'Rockabilly Vol 2 - CBS Rockabilly Classics.', a good collection with tracks by both Rose Maddox and her 'parent' group, The Maddox Brothers and Rose, alongside Pat Boone in a rock and roll stylee (following his 'exposure' to Elvis), Sid King and the Five Strings, Little Jimmy Dickens and Lefty Frizzell all weighing in with good tracks. Good value at £4 to £8 and one of a short series of three albums."


Billy Lee Riley and his Little Green Men- 'Flyin' Saucers Rock and Roll' (7" single, US/Canada only release February (occasionally listed as January) 23rd 1957. Sun label.This from 'The Sun Story 1952-1958', released 1974. Sun label)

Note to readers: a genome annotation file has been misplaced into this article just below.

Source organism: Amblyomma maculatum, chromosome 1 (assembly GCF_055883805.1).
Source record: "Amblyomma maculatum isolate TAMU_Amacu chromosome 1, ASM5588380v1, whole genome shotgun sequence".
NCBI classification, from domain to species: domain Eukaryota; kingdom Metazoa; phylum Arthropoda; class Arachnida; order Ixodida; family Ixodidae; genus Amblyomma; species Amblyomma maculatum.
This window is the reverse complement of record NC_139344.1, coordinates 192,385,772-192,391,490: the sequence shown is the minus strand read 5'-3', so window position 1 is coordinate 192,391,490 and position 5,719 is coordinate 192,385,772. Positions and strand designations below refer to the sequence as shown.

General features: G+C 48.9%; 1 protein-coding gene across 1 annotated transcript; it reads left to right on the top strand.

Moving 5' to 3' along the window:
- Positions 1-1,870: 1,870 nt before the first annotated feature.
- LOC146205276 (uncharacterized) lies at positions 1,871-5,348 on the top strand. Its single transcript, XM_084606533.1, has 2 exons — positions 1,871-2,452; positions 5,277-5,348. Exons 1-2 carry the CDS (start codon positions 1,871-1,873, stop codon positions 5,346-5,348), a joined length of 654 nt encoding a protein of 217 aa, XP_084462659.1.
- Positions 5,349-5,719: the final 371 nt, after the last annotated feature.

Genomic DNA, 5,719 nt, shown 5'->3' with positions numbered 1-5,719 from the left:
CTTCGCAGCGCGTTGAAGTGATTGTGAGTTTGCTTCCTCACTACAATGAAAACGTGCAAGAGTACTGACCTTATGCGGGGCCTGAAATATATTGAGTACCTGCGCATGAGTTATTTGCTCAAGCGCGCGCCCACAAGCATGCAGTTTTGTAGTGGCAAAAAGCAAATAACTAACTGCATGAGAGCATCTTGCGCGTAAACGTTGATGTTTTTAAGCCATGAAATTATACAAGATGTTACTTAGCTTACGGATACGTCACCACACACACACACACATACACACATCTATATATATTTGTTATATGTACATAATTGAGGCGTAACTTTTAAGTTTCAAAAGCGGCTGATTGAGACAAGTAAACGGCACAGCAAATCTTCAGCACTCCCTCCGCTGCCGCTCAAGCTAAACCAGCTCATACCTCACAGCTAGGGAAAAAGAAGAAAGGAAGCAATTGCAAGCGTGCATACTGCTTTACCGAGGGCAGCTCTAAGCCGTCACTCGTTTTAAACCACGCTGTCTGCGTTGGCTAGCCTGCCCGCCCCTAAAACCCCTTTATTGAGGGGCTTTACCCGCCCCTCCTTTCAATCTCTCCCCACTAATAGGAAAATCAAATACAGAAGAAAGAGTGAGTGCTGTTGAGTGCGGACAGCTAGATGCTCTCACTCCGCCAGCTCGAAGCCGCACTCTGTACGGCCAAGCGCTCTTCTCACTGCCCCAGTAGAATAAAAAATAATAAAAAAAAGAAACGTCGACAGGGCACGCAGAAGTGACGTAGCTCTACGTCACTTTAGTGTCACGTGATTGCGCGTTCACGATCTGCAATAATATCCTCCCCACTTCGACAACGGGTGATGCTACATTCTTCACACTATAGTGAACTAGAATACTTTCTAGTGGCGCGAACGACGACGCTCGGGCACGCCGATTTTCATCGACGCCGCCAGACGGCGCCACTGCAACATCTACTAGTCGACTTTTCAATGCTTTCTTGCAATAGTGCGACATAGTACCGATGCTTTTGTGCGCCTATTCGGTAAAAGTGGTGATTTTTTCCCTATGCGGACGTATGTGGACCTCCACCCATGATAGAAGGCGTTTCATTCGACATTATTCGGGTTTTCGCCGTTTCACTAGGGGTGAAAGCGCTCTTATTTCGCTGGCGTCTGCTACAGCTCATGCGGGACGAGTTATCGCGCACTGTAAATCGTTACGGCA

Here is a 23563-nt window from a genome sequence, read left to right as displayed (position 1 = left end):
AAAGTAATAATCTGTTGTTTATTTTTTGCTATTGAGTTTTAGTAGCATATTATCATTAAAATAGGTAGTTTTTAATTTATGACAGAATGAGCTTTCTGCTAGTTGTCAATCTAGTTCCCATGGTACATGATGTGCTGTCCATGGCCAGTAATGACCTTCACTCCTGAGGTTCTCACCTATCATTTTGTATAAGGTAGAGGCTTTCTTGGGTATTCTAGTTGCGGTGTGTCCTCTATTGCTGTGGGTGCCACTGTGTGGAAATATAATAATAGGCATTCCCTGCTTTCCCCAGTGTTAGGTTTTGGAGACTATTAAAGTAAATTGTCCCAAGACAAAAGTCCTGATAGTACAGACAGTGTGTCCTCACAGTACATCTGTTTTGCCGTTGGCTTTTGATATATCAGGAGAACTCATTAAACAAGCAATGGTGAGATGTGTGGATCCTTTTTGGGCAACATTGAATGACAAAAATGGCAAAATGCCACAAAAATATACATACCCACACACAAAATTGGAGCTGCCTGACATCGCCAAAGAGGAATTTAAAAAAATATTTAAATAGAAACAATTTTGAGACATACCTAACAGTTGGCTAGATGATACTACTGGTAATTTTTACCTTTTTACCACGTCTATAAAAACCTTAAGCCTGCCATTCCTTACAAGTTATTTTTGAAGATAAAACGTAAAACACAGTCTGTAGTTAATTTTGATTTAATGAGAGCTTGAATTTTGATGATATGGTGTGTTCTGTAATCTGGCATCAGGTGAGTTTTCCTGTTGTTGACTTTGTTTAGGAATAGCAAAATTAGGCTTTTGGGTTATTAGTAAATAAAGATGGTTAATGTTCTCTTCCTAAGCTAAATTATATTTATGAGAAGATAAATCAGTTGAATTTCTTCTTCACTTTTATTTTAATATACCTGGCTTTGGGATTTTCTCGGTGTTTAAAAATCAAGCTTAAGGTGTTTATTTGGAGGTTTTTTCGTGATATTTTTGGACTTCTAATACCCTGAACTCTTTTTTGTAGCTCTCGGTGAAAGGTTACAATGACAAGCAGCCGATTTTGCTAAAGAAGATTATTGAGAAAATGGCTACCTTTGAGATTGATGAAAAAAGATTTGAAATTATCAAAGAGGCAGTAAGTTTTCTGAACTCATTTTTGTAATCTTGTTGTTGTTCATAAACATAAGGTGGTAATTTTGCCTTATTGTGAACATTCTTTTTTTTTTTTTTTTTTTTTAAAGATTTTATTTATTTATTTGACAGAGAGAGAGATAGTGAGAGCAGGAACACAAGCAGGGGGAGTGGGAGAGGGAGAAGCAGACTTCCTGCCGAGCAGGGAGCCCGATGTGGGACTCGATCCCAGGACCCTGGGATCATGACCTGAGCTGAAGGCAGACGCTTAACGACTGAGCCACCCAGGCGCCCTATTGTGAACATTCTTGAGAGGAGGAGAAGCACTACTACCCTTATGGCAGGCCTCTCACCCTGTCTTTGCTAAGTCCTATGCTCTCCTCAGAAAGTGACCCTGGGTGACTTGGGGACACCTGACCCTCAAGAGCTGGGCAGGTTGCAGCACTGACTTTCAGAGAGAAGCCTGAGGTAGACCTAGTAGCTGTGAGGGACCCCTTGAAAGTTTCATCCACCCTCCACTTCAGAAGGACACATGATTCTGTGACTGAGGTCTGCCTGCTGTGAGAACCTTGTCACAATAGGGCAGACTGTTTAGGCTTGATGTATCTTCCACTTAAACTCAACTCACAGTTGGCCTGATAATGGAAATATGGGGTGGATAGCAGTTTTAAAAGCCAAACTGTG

"Essentially, Billy and Co were the Sun studios houseband but, on this occasion they were coupled with the label's latest signing, Jerry Lee Lewis. In fact, therein lay the problem, but more of that in a moment (or three!). Billy was born in a sharecropper's cabin in Pocahontas Arkansas in 1933 and learnt to play the guitar at an early age with the help of his black farm labour neighbours. He made some early recordings at the Sounds of Memphis Studio for Stan Kesler including the influential 'Kay' single but it was the "Trouble Bound/Rock with me Baby" single, produced by Jack Clement and Slim Wallace which attracted interest from Sam Phillips who duly leased and released the disc on the Sun Records label on September 1st 1956. Its follow up, 'Flying Saucers Rock and Roll', was released on February 23rd 1957 and featured Roland Janes on guitar, Jimmy Van Eaton on drums, Marvin Pepper on bass and, generally, Jimmy Wilson on either bass or piano. Riley himself was an excellent guitarist as well as a fine harmonica player (an instrument he featured on many occasions later in his career) but, on this occasion, Phillips requested that his latest signing, Jerry Lee Lewis, sit in with the group. For the follow up single, 'Red Hot', Phillips again sequestered Lewis to add piano but, crucially, despite Riley's growing popularity, Phillips dedicated much of the Sun labels meagre publicity finances to Jerry Lee's 'Great Balls of Fire' single at the expense of Riley's disc. Riley continued at Sun and released around a further half a dozen singles but the killing of sales of the 'Red Hot' single continued to rankle and, in 1960 he left Sun and set up his own label, 'Rita', hitting both the r&b charts (number 7) and the Billboard Hot 100 (number 25) immediately with the "Mountain of Love" single by Harold Dorman. Rileys career then dissipated with a succession of further releases on new labels, and often under aliases, before he commenced session work for Dean Martin, Sammy Davis Jnr, Herb Alpert, the Beach Boys and Johnny Winters amongst many others. There was a brief resurgence in 1965 following his live 'Whiskey a go go presents....' blues album and again, in 1978, when 'Red Hot' and 'Flying Saucers Rock and Roll' were covered by Robert Gordon and Link Wray which saw Riley return to the Sun Studios to recommence both his recording and live career. The approbation of none other than long time fan Bob Dylan in 1992 provided a further boost to his career and this was followed by his 1997 'Hot Damn!' album being nominated for a Grammy Award. He was injured in an accidental fall in a Department store in 2005 and later developed cancer in 2009 to which he succumbed on August 2nd that year.